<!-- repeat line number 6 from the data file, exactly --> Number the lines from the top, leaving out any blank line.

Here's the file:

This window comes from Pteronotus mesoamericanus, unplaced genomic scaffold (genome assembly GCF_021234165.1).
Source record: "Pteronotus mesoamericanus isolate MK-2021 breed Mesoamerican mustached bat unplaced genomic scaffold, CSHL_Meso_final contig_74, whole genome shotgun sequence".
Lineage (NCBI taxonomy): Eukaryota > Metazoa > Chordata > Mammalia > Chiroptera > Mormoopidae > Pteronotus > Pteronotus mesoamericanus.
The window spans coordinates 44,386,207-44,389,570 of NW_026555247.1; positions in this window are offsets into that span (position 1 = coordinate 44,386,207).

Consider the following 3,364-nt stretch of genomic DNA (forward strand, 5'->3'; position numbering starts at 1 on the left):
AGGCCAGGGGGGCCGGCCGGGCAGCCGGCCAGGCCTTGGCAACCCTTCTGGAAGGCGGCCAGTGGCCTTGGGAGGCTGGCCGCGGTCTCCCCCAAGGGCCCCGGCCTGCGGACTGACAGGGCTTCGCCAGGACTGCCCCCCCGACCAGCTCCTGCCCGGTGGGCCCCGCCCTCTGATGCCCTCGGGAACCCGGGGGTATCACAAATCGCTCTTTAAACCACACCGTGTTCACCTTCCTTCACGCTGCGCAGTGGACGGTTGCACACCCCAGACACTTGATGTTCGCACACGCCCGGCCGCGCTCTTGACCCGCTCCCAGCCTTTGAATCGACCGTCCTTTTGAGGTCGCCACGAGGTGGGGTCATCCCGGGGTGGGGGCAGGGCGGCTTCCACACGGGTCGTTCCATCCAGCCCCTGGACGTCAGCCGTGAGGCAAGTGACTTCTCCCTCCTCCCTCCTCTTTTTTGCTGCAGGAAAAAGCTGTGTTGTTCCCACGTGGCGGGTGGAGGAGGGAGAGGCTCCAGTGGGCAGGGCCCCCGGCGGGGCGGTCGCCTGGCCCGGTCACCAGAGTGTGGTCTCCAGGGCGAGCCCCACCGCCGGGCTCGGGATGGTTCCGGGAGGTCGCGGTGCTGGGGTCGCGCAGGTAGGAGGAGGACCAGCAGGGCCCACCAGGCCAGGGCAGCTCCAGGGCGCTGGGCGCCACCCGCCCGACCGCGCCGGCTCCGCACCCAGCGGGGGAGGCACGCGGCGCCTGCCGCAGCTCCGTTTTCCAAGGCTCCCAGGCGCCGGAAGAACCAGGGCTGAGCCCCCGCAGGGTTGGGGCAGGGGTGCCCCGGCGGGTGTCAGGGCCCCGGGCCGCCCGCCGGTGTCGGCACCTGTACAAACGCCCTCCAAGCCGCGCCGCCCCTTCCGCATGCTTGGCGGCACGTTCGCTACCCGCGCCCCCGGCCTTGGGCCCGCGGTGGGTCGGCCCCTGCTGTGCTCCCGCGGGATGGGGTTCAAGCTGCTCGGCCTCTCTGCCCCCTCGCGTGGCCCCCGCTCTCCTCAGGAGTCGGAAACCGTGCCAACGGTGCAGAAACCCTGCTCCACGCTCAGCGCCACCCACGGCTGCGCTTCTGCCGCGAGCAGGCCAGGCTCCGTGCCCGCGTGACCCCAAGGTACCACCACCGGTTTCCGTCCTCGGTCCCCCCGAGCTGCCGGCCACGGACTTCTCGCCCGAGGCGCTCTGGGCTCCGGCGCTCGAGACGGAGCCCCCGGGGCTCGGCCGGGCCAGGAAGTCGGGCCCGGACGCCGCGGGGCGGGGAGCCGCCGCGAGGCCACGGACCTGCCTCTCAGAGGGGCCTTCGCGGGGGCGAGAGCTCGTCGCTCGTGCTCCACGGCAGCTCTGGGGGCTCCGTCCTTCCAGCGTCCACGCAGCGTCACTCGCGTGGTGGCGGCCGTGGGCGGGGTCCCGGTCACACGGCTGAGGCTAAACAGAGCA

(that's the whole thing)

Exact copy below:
AGGCCAGGGGGGCCGGCCGGGCAGCCGGCCAGGCCTTGGCAACCCTTCTGGAAGGCGGCCAGTGGCCTTGGGAGGCTGGCCGCGGTCTCCCCCAAGGGCCCCGGCCTGCGGACTGACAGGGCTTCGCCAGGACTGCCCCCCCGACCAGCTCCTGCCCGGTGGGCCCCGCCCTCTGATGCCCTCGGGAACCCGGGGGTATCACAAATCGCTCTTTAAACCACACCGTGTTCACCTTCCTTCACGCTGCGCAGTGGACGGTTGCACACCCCAGACACTTGATGTTCGCACACGCCCGGCCGCGCTCTTGACCCGCTCCCAGCCTTTGAATCGACCGTCCTTTTGAGGTCGCCACGAGGTGGGGTCATCCCGGGGTGGGGGCAGGGCGGCTTCCACACGGGTCGTTCCATCCAGCCCCTGGACGTCAGCCGTGAGGCAAGTGACTTCTCCCTCCTCCCTCCTCTTTTTTGCTGCAGGAAAAAGCTGTGTTGTTCCCACGTGGCGGGTGGAGGAGGGAGAGGCTCCAGTGGGCAGGGCCCCCGGCGGGGCGGTCGCCTGGCCCGGTCACCAGAGTGTGGTCTCCAGGGCGAGCCCCACCGCCGGGCTCGGGATGGTTCCGGGAGGTCGCGGTGCTGGGGTCGCGCAGGTAGGAGGAGGACCAGCAGGGCCCACCAGGCCAGGGCAGCTCCAGGGCGCTGGGCGCCACCCGCCCGACCGCGCCGGCTCCGCACCCAGCGGGGGAGGCACGCGGCGCCTGCCGCAGCTCCGTTTTCCAAGGCTCCCAGGCGCCGGAAGAACCAGGGCTGAGCCCCCGCAGGGTTGGGGCAGGGGTGCCCCGGCGGGTGTCAGGGCCCCGGGCCGCCCGCCGGTGTCGGCACCTGTACAAACGCCCTCCAAGCCGCGCCGCCCCTTCCGCATGCTTGGCGGCACGTTCGCTACCCGCGCCCCCGGCCTTGGGCCCGCGGTGGGTCGGCCCCTGCTGTGCTCCCGCGGGATGGGGTTCAAGCTGCTCGGCCTCTCTGCCCCCTCGCGTGGCCCCCGCTCTCCTCAGGAGTCGGAAACCGTGCCAACGGTGCAGAAACCCTGCTCCACGCTCAGCGCCACCCACGGCTGCGCTTCTGCCGCGAGCAGGCCAGGCTCCGTGCCCGCGTGACCCCAAGGTACCACCACCGGTTTCCGTCCTCGGTCCCCCCGAGCTGCCGGCCACGGACTTCTCGCCCGAGGCGCTCTGGGCTCCGGCGCTCGAGACGGAGCCCCCGGGGCTCGGCCGGGCCAGGAAGTCGGGCCCGGACGCCGCGGGGCGGGGAGCCGCCGCGAGGCCACGGACCTGCCTCTCAGAGGGGCCTTCGCGGGGGCGAGAGCTCGTCGCTCGTGCTCCACGGCAGCTCTGGGGGCTCCGTCCTTCCAGCGTCCACGCAGCGTCACTCGCGTGGTGGCGGCCGTGGGCGGGGTCCCGGTCACACGGCTGAGGCTAAACAGAGCA